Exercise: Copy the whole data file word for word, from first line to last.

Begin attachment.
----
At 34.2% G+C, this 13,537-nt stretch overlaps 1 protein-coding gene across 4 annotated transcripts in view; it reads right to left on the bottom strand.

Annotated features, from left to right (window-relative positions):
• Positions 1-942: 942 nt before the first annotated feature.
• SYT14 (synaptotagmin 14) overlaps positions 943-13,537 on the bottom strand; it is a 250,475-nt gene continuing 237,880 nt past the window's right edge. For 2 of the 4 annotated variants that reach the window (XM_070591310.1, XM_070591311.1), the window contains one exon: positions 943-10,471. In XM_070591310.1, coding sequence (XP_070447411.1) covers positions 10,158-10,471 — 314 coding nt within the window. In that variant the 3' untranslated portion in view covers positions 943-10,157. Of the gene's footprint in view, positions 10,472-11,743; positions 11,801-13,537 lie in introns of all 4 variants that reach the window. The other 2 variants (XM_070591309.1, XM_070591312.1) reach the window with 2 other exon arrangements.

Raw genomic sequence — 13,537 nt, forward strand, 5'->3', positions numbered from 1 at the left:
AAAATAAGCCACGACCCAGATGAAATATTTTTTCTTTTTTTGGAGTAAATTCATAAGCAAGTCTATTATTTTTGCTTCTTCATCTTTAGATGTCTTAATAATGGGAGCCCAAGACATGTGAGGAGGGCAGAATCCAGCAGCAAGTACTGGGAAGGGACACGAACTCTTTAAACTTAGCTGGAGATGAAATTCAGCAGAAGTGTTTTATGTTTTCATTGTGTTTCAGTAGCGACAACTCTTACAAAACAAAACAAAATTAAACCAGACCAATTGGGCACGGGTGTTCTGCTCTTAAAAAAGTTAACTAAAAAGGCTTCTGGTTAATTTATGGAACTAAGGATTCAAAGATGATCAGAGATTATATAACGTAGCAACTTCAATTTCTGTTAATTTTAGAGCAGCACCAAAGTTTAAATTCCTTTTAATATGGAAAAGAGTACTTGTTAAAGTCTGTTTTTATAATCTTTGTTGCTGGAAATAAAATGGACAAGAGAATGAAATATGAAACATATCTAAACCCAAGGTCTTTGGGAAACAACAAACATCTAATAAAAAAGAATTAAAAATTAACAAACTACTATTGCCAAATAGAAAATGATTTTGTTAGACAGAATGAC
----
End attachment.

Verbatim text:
At 34.2% G+C, this 13,537-nt stretch overlaps 1 protein-coding gene across 4 annotated transcripts in view; it reads right to left on the bottom strand.

Annotated features, from left to right (window-relative positions):
• Positions 1-942: 942 nt before the first annotated feature.
• SYT14 (synaptotagmin 14) overlaps positions 943-13,537 on the bottom strand; it is a 250,475-nt gene continuing 237,880 nt past the window's right edge. For 2 of the 4 annotated variants that reach the window (XM_070591310.1, XM_070591311.1), the window contains one exon: positions 943-10,471. In XM_070591310.1, coding sequence (XP_070447411.1) covers positions 10,158-10,471 — 314 coding nt within the window. In that variant the 3' untranslated portion in view covers positions 943-10,157. Of the gene's footprint in view, positions 10,472-11,743; positions 11,801-13,537 lie in introns of all 4 variants that reach the window. The other 2 variants (XM_070591309.1, XM_070591312.1) reach the window with 2 other exon arrangements.

Raw genomic sequence — 13,537 nt, forward strand, 5'->3', positions numbered from 1 at the left:
AAAATAAGCCACGACCCAGATGAAATATTTTTTCTTTTTTTGGAGTAAATTCATAAGCAAGTCTATTATTTTTGCTTCTTCATCTTTAGATGTCTTAATAATGGGAGCCCAAGACATGTGAGGAGGGCAGAATCCAGCAGCAAGTACTGGGAAGGGACACGAACTCTTTAAACTTAGCTGGAGATGAAATTCAGCAGAAGTGTTTTATGTTTTCATTGTGTTTCAGTAGCGACAACTCTTACAAAACAAAACAAAATTAAACCAGACCAATTGGGCACGGGTGTTCTGCTCTTAAAAAAGTTAACTAAAAAGGCTTCTGGTTAATTTATGGAACTAAGGATTCAAAGATGATCAGAGATTATATAACGTAGCAACTTCAATTTCTGTTAATTTTAGAGCAGCACCAAAGTTTAAATTCCTTTTAATATGGAAAAGAGTACTTGTTAAAGTCTGTTTTTATAATCTTTGTTGCTGGAAATAAAATGGACAAGAGAATGAAATATGAAACATATCTAAACCCAAGGTCTTTGGGAAACAACAAACATCTAATAAAAAAGAATTAAAAATTAACAAACTACTATTGCCAAATAGAAAATGATTTTGTTAGACAGAATGAC